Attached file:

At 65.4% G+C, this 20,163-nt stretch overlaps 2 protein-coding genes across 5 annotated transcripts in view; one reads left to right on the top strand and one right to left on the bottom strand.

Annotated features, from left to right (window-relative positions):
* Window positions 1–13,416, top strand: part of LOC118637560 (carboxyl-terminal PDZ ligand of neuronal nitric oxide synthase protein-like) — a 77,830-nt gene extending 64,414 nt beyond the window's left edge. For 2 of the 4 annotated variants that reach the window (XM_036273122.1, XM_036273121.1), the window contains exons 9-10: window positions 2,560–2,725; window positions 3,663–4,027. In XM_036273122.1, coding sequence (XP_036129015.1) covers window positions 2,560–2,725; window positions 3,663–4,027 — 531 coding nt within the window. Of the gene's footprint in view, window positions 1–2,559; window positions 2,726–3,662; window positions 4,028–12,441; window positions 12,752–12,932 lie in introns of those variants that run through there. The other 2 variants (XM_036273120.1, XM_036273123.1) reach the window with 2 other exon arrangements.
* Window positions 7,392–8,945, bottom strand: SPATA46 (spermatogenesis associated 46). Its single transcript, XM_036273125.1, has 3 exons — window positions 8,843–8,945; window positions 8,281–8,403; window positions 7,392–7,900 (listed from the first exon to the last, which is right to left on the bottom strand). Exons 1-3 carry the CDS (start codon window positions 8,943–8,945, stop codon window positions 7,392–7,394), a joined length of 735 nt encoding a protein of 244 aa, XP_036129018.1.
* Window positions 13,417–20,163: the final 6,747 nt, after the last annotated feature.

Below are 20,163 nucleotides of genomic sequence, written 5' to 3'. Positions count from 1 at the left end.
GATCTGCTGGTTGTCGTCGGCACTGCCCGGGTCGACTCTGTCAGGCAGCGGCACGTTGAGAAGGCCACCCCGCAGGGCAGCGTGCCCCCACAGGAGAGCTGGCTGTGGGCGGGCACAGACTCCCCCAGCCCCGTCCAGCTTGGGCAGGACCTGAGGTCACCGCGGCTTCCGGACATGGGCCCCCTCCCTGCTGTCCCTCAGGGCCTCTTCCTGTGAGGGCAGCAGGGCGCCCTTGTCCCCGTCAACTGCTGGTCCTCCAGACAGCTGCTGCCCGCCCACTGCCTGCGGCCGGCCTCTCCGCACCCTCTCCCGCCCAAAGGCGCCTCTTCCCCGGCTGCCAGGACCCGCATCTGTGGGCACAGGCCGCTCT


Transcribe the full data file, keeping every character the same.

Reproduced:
At 65.4% G+C, this 20,163-nt stretch overlaps 2 protein-coding genes across 5 annotated transcripts in view; one reads left to right on the top strand and one right to left on the bottom strand.

Annotated features, from left to right (window-relative positions):
* Window positions 1–13,416, top strand: part of LOC118637560 (carboxyl-terminal PDZ ligand of neuronal nitric oxide synthase protein-like) — a 77,830-nt gene extending 64,414 nt beyond the window's left edge. For 2 of the 4 annotated variants that reach the window (XM_036273122.1, XM_036273121.1), the window contains exons 9-10: window positions 2,560–2,725; window positions 3,663–4,027. In XM_036273122.1, coding sequence (XP_036129015.1) covers window positions 2,560–2,725; window positions 3,663–4,027 — 531 coding nt within the window. Of the gene's footprint in view, window positions 1–2,559; window positions 2,726–3,662; window positions 4,028–12,441; window positions 12,752–12,932 lie in introns of those variants that run through there. The other 2 variants (XM_036273120.1, XM_036273123.1) reach the window with 2 other exon arrangements.
* Window positions 7,392–8,945, bottom strand: SPATA46 (spermatogenesis associated 46). Its single transcript, XM_036273125.1, has 3 exons — window positions 8,843–8,945; window positions 8,281–8,403; window positions 7,392–7,900 (listed from the first exon to the last, which is right to left on the bottom strand). Exons 1-3 carry the CDS (start codon window positions 8,943–8,945, stop codon window positions 7,392–7,394), a joined length of 735 nt encoding a protein of 244 aa, XP_036129018.1.
* Window positions 13,417–20,163: the final 6,747 nt, after the last annotated feature.

Below are 20,163 nucleotides of genomic sequence, written 5' to 3'. Positions count from 1 at the left end.
GATCTGCTGGTTGTCGTCGGCACTGCCCGGGTCGACTCTGTCAGGCAGCGGCACGTTGAGAAGGCCACCCCGCAGGGCAGCGTGCCCCCACAGGAGAGCTGGCTGTGGGCGGGCACAGACTCCCCCAGCCCCGTCCAGCTTGGGCAGGACCTGAGGTCACCGCGGCTTCCGGACATGGGCCCCCTCCCTGCTGTCCCTCAGGGCCTCTTCCTGTGAGGGCAGCAGGGCGCCCTTGTCCCCGTCAACTGCTGGTCCTCCAGACAGCTGCTGCCCGCCCACTGCCTGCGGCCGGCCTCTCCGCACCCTCTCCCGCCCAAAGGCGCCTCTTCCCCGGCTGCCAGGACCCGCATCTGTGGGCACAGGCCGCTCT